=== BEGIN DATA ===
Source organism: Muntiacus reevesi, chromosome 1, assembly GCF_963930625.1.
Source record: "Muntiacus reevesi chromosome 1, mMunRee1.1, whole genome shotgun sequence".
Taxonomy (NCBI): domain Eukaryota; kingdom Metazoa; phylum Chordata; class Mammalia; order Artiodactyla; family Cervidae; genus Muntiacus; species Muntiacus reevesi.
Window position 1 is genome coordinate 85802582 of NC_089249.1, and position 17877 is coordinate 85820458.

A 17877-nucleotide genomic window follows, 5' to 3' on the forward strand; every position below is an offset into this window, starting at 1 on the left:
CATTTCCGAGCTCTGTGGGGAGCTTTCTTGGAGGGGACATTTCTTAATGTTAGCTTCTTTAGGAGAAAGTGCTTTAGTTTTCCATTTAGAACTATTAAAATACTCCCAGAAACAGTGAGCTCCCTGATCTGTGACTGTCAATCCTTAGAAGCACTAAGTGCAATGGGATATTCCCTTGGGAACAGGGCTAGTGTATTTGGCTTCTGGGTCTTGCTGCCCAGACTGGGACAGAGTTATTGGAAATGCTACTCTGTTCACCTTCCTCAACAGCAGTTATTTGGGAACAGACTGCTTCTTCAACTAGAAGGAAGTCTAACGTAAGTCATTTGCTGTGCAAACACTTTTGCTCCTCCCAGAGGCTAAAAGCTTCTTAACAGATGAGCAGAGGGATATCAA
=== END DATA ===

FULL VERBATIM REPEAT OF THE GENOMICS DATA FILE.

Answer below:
Source organism: Muntiacus reevesi, chromosome 1, assembly GCF_963930625.1.
Source record: "Muntiacus reevesi chromosome 1, mMunRee1.1, whole genome shotgun sequence".
Taxonomy (NCBI): domain Eukaryota; kingdom Metazoa; phylum Chordata; class Mammalia; order Artiodactyla; family Cervidae; genus Muntiacus; species Muntiacus reevesi.
Window position 1 is genome coordinate 85802582 of NC_089249.1, and position 17877 is coordinate 85820458.

A 17877-nucleotide genomic window follows, 5' to 3' on the forward strand; every position below is an offset into this window, starting at 1 on the left:
CATTTCCGAGCTCTGTGGGGAGCTTTCTTGGAGGGGACATTTCTTAATGTTAGCTTCTTTAGGAGAAAGTGCTTTAGTTTTCCATTTAGAACTATTAAAATACTCCCAGAAACAGTGAGCTCCCTGATCTGTGACTGTCAATCCTTAGAAGCACTAAGTGCAATGGGATATTCCCTTGGGAACAGGGCTAGTGTATTTGGCTTCTGGGTCTTGCTGCCCAGACTGGGACAGAGTTATTGGAAATGCTACTCTGTTCACCTTCCTCAACAGCAGTTATTTGGGAACAGACTGCTTCTTCAACTAGAAGGAAGTCTAACGTAAGTCATTTGCTGTGCAAACACTTTTGCTCCTCCCAGAGGCTAAAAGCTTCTTAACAGATGAGCAGAGGGATATCAA